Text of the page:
Fire at Oakland homeless camp destroys 15 to 20 dwellings

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A fire early this afternoon at an East Oakland homeless camp that's been plagued by a series of problems didn't injure anyone but destroyed 15 to 20 dwellings there, an Oakland fire official said.

The fire was reported at East 12th Street and 23rd Avenue at 12:28 p.m. today and was controlled at 1:13 p.m., according to Oakland fire Capt. Chris Foley.

Firefighters still have to do "extensive work" to make sure the fire stays out but "the immediate danger is contained," Foley said.

The dwellings that were destroyed included tents and wooden lean-tos, according to Foley.

Oakland fire officials and the Red Cross are working to make shelter arrangements for people who've been displaced by the blaze but so far only nine people have asked for assistance, Foley said.

Plumes of thick black smoke could be seen for miles. Those who lived at the encampment said they grabbed what they could and headed for safety. Some lost everything they had. 

"Scared and nervous. I tried to grab the dog. I didn't care about anything but the puppy," said fire Victim Sao Ketok. 

Fire victim Erick Thomas said he lost, "Everything I had, everything. I just got the clothes on my back. I just had washed clothes and hung them up." 

As many as 30 Oakland firefighters responded to the fire. It took them less than an hour to get things under control. Officials said the fire is considered suspicious. 

Crews had to be extra careful because there were multiple dangerous accelerants within the encampment. Firefighters pulled out multiple propane tanks and that's just a small amount of what was inside the fire.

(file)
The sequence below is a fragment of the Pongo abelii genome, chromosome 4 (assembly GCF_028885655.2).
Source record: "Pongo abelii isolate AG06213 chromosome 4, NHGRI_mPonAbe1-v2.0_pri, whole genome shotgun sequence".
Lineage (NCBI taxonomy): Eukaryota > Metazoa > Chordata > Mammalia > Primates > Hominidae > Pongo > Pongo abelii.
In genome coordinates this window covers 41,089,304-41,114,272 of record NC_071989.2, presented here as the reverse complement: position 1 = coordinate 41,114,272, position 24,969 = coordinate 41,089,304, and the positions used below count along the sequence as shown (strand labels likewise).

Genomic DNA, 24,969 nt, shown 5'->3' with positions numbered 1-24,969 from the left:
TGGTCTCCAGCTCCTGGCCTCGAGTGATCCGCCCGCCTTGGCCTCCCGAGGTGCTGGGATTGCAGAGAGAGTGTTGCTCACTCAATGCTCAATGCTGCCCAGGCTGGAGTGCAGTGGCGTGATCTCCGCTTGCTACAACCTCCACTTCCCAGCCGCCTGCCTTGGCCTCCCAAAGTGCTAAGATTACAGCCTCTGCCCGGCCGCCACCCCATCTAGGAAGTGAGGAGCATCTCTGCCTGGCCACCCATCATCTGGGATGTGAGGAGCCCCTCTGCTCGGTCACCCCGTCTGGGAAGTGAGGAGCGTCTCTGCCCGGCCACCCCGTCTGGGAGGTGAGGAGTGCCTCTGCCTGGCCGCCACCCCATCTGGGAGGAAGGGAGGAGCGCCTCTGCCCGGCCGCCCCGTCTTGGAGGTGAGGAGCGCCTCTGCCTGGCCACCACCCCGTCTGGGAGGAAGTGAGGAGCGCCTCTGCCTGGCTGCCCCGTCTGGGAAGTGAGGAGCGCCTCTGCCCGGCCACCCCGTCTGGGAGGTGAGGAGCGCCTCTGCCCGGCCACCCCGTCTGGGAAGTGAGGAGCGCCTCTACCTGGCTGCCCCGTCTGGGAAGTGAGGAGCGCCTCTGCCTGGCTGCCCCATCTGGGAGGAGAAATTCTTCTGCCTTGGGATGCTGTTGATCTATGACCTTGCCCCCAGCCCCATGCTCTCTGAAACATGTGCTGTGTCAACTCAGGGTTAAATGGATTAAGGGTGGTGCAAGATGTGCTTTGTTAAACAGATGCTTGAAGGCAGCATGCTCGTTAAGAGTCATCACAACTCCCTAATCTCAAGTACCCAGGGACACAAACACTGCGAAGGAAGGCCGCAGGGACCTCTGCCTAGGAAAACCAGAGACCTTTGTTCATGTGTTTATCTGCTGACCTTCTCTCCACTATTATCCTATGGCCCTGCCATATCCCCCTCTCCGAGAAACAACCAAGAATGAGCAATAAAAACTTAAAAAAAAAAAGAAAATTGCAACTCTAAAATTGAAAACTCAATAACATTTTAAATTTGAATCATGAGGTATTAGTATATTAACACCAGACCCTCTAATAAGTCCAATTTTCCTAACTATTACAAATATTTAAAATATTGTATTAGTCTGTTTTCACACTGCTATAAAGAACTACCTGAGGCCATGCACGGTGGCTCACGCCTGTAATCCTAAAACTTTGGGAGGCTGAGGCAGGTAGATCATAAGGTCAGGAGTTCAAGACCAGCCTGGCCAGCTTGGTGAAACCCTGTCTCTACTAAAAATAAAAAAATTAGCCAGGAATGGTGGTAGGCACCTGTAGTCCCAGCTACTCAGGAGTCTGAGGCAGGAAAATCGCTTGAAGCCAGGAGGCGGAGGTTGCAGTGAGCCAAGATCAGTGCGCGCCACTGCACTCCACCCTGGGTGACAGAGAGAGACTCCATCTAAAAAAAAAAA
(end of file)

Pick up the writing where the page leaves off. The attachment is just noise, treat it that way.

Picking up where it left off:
"The encampment is always very hazardous for the first responders. There's hazardous materials in there compressed gas cylinders aerosol cans," Oakland Fire Deputy Chief Nick Luby said. 

"It's tragedy on top of tragedy. Not only are people displaced and homeless, but you got stuff like this that's making it harder," Thomas said. 

Assistant to Oakland City Administrator Joe DeVries said this encampment was just approved to be next on the list for their community cabin project. The money for the encampment was just approved Tuesday. 

The encampment is slated to be cleared before the end of the year. The city plans on moving its residents 10 blocks away. The emergency shelters are said to have restrooms and access to health services. 

"We look at encampments and we look at safety problems and try to address those as we manage the crisis. But the fact is getting people out of these encampments and getting these encampments closed down is really the only way to make them safe," said DeVries.  

A fire at the homeless camp in the early morning hours of Sept. 11 displaced 37 people who were living there.

No one was injured in that blaze but firefighters who responded to it found the body of a man who apparently had been dead for several days. A dog also perished. 

On Oct. 22 51-year-old Marcus Haynes was fatally shot at the camp.